Dublin’s 32-year-old warrior returns for another year with the same fire in his belly
Even in his long list of heroic Croke Park performances, McCarthy had a standout day for Dublin on his last visit to the big house.
His display against Kerry had all the old McCarthy trademarks that has set him apart for the last decade and more. An incredible athleticism mixed with an indomitable spirit, McCarthy raged against the dying of the light for Dublin as Kerry eventually found a way.
By his own admission, he missed much of the veneration over his performance. He was off mourning the end of another summer knowing only that Seán O’Shea made Kerry stand tallest.
He’ll tell you now that he was, to some extent, playing off muscle memory in that game. McCarthy’s endurance and rock-solid constitution deserted him last year. An unfamiliar pattern of groin and hamstring injuries pockmarked his season – and, by extension, unsettled Dublin’s year.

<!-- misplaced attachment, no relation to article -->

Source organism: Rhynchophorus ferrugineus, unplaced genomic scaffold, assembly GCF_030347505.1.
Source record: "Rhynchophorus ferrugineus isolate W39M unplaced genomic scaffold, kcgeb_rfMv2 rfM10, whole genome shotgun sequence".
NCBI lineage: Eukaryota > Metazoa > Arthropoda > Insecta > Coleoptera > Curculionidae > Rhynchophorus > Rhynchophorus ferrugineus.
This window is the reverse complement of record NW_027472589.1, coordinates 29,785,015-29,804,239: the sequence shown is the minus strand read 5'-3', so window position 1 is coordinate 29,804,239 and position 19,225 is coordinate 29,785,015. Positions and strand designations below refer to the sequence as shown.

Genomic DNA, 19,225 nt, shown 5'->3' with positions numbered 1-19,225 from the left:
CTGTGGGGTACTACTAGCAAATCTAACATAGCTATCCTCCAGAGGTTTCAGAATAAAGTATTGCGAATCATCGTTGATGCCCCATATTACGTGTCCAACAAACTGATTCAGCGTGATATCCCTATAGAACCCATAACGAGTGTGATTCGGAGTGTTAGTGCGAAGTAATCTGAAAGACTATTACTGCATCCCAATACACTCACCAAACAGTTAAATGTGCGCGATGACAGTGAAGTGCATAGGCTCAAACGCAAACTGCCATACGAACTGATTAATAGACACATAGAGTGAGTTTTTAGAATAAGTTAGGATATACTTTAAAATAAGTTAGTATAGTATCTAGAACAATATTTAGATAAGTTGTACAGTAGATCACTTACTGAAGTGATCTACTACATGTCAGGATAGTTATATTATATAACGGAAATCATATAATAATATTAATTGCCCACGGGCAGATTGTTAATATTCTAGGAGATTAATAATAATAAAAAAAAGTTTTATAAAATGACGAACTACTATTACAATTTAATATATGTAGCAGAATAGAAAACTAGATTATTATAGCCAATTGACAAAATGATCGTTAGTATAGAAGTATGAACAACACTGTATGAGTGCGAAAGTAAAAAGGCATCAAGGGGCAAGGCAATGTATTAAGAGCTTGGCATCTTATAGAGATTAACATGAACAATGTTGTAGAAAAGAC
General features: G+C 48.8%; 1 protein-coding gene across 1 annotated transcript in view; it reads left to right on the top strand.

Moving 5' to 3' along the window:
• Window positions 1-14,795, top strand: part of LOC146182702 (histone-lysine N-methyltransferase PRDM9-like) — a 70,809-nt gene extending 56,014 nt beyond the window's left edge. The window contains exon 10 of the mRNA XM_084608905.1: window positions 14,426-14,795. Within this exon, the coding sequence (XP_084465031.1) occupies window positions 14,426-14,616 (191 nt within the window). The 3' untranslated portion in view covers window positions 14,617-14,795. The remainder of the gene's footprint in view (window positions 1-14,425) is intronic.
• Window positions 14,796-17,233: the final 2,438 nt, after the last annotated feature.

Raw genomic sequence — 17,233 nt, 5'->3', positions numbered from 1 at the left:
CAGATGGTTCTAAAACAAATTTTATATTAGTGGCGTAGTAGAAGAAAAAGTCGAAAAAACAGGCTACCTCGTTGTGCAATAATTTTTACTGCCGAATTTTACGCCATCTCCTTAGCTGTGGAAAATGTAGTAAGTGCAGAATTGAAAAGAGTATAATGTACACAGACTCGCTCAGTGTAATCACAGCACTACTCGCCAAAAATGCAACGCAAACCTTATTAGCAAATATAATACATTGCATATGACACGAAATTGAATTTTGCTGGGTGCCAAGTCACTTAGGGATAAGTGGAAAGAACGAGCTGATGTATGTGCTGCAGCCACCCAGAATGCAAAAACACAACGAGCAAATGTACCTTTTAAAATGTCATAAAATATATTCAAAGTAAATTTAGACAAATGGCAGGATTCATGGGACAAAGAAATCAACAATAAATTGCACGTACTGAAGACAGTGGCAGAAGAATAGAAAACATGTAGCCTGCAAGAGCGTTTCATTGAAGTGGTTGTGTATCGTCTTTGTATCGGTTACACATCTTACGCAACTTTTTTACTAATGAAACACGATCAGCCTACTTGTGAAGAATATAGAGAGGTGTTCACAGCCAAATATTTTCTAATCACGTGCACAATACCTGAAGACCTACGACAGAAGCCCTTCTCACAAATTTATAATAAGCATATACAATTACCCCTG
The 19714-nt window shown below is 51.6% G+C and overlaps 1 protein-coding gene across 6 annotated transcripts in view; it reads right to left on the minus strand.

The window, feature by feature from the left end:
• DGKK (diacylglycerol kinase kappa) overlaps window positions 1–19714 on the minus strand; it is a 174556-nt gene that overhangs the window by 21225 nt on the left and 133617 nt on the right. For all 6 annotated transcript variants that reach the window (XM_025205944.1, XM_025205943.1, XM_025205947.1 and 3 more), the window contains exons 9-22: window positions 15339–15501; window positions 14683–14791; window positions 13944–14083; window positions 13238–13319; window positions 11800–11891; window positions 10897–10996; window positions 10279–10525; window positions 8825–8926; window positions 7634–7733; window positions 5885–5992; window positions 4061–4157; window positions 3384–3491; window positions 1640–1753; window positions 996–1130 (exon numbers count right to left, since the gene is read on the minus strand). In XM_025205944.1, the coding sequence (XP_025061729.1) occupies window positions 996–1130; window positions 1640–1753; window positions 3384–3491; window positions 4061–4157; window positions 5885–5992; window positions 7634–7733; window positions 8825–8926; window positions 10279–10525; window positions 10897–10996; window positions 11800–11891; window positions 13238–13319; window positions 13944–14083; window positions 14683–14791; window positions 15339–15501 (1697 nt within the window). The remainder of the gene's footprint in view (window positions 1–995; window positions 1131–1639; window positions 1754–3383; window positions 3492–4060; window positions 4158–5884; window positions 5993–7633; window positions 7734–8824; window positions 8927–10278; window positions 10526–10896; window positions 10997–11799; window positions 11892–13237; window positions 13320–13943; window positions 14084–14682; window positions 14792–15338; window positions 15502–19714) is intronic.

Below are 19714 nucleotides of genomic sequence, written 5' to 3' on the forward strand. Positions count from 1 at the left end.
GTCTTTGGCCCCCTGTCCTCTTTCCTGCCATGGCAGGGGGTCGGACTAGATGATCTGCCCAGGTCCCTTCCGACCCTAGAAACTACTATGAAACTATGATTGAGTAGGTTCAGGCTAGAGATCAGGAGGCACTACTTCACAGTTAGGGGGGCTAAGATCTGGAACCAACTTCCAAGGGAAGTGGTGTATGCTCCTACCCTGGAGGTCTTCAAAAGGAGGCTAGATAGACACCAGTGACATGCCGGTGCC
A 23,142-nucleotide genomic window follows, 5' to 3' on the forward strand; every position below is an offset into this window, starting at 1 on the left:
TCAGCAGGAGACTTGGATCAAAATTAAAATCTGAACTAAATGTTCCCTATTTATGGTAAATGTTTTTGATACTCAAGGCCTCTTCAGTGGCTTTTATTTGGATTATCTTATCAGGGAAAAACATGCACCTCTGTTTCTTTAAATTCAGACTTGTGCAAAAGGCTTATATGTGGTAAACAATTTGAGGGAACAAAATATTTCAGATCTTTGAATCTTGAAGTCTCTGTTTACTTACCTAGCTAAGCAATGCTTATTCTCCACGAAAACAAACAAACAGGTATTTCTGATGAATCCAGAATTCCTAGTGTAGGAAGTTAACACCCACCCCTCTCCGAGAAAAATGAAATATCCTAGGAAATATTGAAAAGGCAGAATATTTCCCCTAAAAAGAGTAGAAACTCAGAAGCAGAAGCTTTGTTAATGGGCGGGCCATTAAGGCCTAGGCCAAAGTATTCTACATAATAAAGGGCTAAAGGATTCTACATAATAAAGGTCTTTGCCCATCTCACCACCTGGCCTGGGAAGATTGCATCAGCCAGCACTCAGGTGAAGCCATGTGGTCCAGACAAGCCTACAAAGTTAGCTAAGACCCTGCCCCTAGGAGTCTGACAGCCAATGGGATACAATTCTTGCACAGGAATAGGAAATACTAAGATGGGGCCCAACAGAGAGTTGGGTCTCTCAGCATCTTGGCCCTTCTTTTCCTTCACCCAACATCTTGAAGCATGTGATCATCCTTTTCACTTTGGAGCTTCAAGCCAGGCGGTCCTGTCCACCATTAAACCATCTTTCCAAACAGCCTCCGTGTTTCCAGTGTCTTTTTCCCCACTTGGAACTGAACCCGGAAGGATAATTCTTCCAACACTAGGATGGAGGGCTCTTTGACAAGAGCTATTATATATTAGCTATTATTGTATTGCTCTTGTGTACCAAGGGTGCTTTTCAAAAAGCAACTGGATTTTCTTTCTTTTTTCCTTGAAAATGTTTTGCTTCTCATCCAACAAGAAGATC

“I had a fairly messy year with injuries, which is something I need to reflect and look back on, because you are no good to anybody if you are on the sidelines and not playing,” McCarthy said at the launch of AIG’s new Injury Cash product, aimed at sports people of all levels to help provide some financial support in the event of injury.
“I don’t know if it’s getting older or possibly doing some silly stuff training-wise, I don’t know. I’ll reflect on that when the club campaign is over.
“I’d be diligent in my training. I got some hamstring injuries this year, which I would be annoyed about, because I always think you can prevent them. It’s the contact ones you can’t do anything about.
“So, it was annoying getting muscles injuries, with all the modern tech we have now at training and how closely everything is monitored you shouldn’t be picking up muscle injuries like that.”
When the big day came he was right. At least some of that performance was from the hard-wiring installed after years of high-wire games at HQ.